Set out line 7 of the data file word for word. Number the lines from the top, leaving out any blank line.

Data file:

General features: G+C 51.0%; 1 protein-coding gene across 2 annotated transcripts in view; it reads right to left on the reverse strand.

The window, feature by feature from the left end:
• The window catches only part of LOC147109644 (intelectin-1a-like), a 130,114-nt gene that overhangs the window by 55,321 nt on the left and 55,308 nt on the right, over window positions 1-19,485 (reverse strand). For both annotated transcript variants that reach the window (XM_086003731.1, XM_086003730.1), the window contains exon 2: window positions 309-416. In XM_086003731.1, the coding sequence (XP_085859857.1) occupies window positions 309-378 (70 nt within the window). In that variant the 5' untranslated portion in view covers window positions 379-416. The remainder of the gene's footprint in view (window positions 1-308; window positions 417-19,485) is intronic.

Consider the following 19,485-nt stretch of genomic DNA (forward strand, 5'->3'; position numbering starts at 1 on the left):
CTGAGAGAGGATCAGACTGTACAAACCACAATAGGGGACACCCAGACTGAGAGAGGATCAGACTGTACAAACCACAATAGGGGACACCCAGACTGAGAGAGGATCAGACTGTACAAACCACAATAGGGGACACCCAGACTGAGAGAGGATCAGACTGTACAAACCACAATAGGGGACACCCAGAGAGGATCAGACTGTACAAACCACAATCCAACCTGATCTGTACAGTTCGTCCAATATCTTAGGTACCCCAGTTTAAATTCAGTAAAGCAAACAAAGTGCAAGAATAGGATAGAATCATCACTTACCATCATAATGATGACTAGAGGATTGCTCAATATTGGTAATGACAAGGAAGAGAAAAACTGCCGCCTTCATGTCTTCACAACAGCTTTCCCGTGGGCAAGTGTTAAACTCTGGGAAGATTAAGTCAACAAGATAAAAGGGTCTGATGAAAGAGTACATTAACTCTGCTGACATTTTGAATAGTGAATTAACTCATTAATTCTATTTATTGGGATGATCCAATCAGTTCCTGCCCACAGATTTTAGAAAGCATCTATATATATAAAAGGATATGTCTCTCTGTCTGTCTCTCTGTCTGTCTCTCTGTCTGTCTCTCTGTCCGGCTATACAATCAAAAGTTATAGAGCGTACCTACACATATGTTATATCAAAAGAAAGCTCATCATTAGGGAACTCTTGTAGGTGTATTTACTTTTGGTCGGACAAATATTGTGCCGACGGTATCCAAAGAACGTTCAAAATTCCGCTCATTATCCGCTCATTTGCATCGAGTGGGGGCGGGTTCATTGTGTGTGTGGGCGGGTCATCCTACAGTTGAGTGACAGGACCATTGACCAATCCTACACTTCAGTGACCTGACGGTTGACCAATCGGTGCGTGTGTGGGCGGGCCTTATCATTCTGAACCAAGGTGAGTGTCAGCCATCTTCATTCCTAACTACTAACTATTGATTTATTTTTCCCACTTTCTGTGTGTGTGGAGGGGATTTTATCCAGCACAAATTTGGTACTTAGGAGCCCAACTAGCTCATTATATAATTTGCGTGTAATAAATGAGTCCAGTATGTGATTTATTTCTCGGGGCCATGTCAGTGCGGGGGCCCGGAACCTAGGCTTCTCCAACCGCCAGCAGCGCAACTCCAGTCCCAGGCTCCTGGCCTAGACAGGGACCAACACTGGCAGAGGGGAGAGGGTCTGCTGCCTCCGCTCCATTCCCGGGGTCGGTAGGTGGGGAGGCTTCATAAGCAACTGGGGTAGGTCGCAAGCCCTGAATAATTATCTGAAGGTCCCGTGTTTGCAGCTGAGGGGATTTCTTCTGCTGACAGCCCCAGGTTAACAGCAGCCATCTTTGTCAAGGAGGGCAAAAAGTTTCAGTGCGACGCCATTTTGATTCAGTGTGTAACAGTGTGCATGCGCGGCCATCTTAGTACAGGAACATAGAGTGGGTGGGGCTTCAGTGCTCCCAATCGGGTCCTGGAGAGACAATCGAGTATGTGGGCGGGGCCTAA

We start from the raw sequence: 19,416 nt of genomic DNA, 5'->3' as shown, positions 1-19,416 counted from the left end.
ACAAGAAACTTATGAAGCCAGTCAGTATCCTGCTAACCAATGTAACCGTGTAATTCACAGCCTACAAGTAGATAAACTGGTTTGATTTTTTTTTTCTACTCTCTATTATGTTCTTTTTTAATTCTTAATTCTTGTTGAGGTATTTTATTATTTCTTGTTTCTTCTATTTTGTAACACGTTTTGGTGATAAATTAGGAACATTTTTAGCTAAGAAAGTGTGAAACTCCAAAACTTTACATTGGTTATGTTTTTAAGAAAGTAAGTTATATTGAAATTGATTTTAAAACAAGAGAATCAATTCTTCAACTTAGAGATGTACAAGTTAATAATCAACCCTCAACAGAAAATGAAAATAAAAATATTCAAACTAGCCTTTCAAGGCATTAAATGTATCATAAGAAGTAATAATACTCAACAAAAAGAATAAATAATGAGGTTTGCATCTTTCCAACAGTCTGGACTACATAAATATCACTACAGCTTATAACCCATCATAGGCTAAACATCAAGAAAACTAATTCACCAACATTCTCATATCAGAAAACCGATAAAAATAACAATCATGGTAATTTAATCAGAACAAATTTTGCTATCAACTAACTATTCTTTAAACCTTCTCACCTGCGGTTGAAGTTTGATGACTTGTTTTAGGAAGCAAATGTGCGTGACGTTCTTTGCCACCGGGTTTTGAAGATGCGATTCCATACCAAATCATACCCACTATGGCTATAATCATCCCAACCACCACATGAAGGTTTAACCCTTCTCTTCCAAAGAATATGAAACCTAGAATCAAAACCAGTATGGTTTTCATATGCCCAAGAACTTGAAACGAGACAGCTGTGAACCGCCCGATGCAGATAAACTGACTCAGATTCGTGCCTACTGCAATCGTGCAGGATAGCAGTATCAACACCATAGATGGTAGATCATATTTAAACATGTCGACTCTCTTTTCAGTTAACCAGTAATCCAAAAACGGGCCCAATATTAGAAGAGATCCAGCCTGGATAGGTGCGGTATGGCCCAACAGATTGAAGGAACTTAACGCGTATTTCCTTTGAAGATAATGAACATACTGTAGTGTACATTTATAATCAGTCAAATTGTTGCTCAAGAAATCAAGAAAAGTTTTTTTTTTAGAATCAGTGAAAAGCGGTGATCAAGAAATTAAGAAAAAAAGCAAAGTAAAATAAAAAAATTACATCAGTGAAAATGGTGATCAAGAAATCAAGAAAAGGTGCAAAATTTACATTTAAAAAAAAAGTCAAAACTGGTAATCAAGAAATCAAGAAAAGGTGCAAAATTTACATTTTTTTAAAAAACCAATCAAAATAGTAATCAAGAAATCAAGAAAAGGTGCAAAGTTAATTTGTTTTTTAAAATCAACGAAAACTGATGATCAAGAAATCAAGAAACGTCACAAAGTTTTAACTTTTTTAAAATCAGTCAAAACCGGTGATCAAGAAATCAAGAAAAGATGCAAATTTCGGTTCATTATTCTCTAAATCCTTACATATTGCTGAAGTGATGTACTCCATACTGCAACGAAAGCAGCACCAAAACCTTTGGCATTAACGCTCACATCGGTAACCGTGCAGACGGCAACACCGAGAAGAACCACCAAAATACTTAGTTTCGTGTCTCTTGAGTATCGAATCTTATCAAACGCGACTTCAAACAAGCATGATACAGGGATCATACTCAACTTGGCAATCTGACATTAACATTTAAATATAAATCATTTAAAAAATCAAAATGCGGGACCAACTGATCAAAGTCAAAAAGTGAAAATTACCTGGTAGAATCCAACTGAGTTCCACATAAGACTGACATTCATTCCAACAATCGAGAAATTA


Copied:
ACAAGAAACTTATGAAGCCAGTCAGTATCCTGCTAACCAATGTAACCGTGTAATTCACAGCCTACAAGTAGATAAACTGGTTTGATTTTTTTTTTCTACTCTCTATTATGTTCTTTTTTAATTCTTAATTCTTGTTGAGGTATTTTATTATTTCTTGTTTCTTCTATTTTGTAACACGTTTTGGTGATAAATTAGGAACATTTTTAGCTAAGAAAGTGTGAAACTCCAAAACTTTACATTGGTTATGTTTTTAAGAAAGTAAGTTATATTGAAATTGATTTTAAAACAAGAGAATCAATTCTTCAACTTAGAGATGTACAAGTTAATAATCAACCCTCAACAGAAAATGAAAATAAAAATATTCAAACTAGCCTTTCAAGGCATTAAATGTATCATAAGAAGTAATAATACTCAACAAAAAGAATAAATAATGAGGTTTGCATCTTTCCAACAGTCTGGACTACATAAATATCACTACAGCTTATAACCCATCATAGGCTAAACATCAAGAAAACTAATTCACCAACATTCTCATATCAGAAAACCGATAAAAATAACAATCATGGTAATTTAATCAGAACAAATTTTGCTATCAACTAACTATTCTTTAAACCTTCTCACCTGCGGTTGAAGTTTGATGACTTGTTTTAGGAAGCAAATGTGCGTGACGTTCTTTGCCACCGGGTTTTGAAGATGCGATTCCATACCAAATCATACCCACTATGGCTATAATCATCCCAACCACCACATGAAGGTTTAACCCTTCTCTTCCAAAGAATATGAAACCTAGAATCAAAACCAGTATGGTTTTCATATGCCCAAGAACTTGAAACGAGACAGCTGTGAACCGCCCGATGCAGATAAACTGACTCAGATTCGTGCCTACTGCAATCGTGCAGGATAGCAGTATCAACACCATAGATGGTAGATCATATTTAAACATGTCGACTCTCTTTTCAGTTAACCAGTAATCCAAAAACGGGCCCAATATTAGAAGAGATCCAGCCTGGATAGGTGCGGTATGGCCCAACAGATTGAAGGAACTTAACGCGTATTTCCTTTGAAGATAATGAACATACTGTAGTGTACATTTATAATCAGTCAAATTGTTGCTCAAGAAATCAAGAAAAGTTTTTTTTTTAGAATCAGTGAAAAGCGGTGATCAAGAAATTAAGAAAAAAAGCAAAGTAAAATAAAAAAATTACATCAGTGAAAATGGTGATCAAGAAATCAAGAAAAGGTGCAAAATTTACATTTAAAAAAAAAGTCAAAACTGGTAATCAAGAAATCAAGAAAAGGTGCAAAATTTACATTTTTTTAAAAAACCAATCAAAATAGTAATCAAGAAATCAAGAAAAGGTGCAAAGTTAATTTGTTTTTTAAAATCAACGAAAACTGATGATCAAGAAATCAAGAAACGTCACAAAGTTTTAACTTTTTTAAAATCAGTCAAAACCGGTGATCAAGAAATCAAGAAAAGATGCAAATTTCGGTTCATTATTCTCTAAATCCTTACATATTGCTGAAGTGATGTACTCCATACTGCAACGAAAGCAGCACCAAAACCTTTGGCATTAACGCTCACATCGGTAACCGTGCAGACGGCAACACCGAGAAGAACCACCAAAATACTTAGTTTCGTGTCTCTTGAGTATCGAATCTTATCAAACGCGACTTCAAACAAGCATGATACAGGGATCATACTCAACTTGGCAATCTGACATTAACATTTAAATATAAATCATTTAAAAAATCAAAATGCGGGACCAACTGATCAAAGTCAAAAAGTGAAAATTACCTGGTAGAATCCAACTGAGTTCCACATAAGACTGACATTCATTCCAACAATCGAGAAATTA